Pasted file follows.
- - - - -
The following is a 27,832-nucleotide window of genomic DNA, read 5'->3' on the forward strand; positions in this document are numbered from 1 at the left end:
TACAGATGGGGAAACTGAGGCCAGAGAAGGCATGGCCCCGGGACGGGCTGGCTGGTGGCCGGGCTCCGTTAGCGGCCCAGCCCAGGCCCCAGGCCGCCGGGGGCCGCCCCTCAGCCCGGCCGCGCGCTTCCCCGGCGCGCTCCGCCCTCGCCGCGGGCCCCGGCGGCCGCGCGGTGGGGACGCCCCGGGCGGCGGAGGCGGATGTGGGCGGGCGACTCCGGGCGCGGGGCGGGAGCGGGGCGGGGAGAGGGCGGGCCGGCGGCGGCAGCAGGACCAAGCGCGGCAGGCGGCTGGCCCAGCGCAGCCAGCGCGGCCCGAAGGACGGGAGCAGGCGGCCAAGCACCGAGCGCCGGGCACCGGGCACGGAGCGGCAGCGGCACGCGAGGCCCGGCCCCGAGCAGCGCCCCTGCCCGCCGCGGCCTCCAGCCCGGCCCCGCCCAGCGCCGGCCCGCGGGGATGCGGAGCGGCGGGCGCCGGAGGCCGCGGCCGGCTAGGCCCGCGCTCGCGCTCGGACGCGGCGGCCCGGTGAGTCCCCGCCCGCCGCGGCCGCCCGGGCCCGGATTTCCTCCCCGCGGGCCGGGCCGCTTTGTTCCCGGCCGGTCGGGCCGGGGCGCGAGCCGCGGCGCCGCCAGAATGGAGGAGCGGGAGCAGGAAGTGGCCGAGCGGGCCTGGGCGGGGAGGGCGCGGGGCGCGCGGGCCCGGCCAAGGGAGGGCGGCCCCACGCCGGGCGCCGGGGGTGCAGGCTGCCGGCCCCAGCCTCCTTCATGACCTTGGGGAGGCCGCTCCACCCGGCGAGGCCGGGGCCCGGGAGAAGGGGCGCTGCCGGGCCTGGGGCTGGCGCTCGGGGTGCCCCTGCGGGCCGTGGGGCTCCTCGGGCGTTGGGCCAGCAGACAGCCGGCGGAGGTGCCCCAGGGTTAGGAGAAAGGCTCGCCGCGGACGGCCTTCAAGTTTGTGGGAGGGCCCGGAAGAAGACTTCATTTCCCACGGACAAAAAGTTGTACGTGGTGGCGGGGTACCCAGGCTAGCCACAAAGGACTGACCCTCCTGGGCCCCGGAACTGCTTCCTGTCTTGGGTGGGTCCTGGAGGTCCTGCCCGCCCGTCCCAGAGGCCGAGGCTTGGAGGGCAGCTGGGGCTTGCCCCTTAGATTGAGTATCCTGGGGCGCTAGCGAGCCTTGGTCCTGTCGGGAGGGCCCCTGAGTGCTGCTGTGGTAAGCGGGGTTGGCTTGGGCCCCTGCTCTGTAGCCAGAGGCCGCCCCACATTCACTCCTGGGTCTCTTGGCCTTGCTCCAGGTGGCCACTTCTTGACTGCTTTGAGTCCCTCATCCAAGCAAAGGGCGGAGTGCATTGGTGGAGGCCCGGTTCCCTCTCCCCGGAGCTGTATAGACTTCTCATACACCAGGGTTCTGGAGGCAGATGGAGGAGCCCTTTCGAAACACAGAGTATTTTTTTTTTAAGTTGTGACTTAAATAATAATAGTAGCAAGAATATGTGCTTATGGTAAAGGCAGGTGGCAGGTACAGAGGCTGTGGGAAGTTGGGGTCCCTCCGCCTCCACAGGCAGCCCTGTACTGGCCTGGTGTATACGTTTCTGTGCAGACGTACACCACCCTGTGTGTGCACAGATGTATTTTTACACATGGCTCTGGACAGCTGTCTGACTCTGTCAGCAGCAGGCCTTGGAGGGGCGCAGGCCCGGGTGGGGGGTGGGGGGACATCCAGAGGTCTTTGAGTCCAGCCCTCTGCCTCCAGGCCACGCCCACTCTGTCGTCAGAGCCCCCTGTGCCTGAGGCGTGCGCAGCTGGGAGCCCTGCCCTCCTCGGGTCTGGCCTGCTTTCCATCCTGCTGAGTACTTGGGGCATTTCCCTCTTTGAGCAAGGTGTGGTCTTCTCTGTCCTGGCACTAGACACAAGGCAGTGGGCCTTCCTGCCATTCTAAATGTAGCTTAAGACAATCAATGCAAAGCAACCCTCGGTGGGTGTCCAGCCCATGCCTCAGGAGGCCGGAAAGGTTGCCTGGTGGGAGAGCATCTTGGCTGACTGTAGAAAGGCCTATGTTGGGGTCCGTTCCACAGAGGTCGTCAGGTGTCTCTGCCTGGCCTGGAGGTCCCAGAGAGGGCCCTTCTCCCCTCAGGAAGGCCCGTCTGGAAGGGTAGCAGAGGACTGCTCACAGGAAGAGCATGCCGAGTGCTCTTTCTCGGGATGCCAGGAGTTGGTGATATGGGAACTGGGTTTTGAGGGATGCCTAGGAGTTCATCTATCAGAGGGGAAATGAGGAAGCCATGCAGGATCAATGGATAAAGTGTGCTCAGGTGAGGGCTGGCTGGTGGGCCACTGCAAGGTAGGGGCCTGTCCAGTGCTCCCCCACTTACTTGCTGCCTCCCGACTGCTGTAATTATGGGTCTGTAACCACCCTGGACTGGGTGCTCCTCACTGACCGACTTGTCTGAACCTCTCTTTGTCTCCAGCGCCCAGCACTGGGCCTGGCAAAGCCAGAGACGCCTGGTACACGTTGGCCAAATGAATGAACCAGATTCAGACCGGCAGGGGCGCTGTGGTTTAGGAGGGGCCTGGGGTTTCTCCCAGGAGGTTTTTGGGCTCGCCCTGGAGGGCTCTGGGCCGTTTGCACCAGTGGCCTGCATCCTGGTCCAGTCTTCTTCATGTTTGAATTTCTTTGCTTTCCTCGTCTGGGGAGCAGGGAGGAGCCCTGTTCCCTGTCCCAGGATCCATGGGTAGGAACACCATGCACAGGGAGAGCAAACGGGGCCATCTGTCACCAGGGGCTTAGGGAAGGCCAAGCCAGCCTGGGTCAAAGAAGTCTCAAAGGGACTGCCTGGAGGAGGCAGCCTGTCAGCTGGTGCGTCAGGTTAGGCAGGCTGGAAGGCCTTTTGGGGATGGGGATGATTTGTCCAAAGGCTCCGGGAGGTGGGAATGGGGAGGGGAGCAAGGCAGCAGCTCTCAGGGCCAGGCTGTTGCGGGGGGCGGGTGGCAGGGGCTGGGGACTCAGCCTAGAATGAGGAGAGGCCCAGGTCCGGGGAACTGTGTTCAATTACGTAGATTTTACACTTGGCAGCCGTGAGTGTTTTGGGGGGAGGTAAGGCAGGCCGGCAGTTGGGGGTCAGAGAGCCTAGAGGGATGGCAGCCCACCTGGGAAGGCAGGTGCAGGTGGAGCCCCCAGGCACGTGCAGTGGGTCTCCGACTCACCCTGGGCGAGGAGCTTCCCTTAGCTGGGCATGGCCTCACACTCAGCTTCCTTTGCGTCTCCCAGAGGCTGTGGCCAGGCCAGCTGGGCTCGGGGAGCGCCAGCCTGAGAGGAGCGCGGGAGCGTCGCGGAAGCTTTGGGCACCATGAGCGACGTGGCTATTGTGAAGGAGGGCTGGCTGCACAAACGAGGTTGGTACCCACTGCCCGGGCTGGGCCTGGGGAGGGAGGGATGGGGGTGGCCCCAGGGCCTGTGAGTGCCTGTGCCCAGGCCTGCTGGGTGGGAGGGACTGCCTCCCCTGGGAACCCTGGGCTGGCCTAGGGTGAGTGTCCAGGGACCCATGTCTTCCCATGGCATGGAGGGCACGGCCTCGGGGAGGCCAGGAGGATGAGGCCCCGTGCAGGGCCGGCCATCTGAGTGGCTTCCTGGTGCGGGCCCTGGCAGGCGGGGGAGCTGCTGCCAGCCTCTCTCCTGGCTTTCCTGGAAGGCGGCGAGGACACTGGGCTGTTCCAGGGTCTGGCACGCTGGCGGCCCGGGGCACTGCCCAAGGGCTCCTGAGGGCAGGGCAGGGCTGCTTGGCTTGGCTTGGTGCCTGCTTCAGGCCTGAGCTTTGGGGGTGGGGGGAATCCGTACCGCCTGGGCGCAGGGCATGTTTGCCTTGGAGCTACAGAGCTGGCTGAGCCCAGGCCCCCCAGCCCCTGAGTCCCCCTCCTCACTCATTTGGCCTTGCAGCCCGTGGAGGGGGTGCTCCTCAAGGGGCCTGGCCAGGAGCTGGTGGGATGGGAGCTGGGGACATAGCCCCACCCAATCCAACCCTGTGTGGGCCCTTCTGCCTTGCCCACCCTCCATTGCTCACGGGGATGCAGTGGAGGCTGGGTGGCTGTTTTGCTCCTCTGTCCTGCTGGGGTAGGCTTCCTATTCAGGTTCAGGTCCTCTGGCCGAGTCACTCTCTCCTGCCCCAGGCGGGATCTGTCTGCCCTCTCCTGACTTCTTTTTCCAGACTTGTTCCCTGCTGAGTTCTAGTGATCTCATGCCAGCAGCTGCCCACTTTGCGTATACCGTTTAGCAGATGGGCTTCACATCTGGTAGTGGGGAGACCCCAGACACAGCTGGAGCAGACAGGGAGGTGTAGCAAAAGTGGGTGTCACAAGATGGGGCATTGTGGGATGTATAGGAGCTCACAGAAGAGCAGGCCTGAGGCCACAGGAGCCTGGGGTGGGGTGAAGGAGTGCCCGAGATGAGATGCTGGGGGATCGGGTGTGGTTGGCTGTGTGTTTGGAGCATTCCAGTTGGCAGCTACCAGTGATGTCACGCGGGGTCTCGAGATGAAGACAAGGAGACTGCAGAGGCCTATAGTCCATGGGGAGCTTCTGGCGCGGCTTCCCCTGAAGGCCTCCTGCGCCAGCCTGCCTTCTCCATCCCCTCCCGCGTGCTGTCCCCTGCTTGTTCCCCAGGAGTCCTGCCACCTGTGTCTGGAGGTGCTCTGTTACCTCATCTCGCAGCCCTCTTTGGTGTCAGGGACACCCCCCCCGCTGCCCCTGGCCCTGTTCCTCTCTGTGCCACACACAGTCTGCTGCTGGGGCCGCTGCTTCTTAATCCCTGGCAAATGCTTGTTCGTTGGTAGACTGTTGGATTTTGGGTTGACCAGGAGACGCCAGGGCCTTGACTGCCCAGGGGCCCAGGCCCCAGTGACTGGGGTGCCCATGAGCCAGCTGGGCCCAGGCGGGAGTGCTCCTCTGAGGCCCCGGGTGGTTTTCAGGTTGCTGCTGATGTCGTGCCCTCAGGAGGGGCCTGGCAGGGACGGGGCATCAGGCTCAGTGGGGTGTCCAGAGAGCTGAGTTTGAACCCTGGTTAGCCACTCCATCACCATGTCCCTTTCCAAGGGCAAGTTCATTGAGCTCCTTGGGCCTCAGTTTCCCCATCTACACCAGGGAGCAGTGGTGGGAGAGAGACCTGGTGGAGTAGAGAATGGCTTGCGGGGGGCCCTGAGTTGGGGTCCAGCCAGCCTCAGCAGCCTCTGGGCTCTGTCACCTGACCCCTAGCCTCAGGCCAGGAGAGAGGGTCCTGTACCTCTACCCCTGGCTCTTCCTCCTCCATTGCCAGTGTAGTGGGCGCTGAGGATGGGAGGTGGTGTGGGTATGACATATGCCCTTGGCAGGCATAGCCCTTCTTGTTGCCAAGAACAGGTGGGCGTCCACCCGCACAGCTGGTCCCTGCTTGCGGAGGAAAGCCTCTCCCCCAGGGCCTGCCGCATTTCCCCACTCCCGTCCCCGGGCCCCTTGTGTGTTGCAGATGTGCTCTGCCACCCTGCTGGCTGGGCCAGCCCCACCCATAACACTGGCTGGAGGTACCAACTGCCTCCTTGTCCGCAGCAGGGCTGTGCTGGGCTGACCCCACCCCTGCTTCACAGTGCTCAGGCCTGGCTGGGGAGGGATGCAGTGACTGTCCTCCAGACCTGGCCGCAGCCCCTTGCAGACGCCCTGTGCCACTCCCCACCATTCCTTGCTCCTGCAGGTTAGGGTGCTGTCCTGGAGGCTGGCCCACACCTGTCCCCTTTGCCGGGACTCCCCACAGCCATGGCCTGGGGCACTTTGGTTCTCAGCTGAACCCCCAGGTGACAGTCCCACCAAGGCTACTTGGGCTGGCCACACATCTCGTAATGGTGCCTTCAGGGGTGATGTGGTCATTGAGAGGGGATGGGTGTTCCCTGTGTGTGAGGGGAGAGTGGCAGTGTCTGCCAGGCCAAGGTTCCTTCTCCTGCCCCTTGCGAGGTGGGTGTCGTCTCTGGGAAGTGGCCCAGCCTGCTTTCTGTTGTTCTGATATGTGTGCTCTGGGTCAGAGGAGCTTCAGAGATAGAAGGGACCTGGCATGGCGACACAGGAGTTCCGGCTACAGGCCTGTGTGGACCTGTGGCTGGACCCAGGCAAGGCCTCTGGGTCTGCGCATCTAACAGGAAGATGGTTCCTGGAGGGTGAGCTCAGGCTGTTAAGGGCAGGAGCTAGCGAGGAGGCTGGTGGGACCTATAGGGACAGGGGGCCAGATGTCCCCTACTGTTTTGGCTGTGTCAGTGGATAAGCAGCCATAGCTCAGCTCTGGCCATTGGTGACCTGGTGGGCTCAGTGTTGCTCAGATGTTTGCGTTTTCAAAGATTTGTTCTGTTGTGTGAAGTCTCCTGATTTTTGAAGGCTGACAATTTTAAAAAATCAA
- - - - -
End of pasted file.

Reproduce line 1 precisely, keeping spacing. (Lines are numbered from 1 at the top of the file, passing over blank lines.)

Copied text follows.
The following is a 27,832-nucleotide window of genomic DNA, read 5'->3' on the forward strand; positions in this document are numbered from 1 at the left end: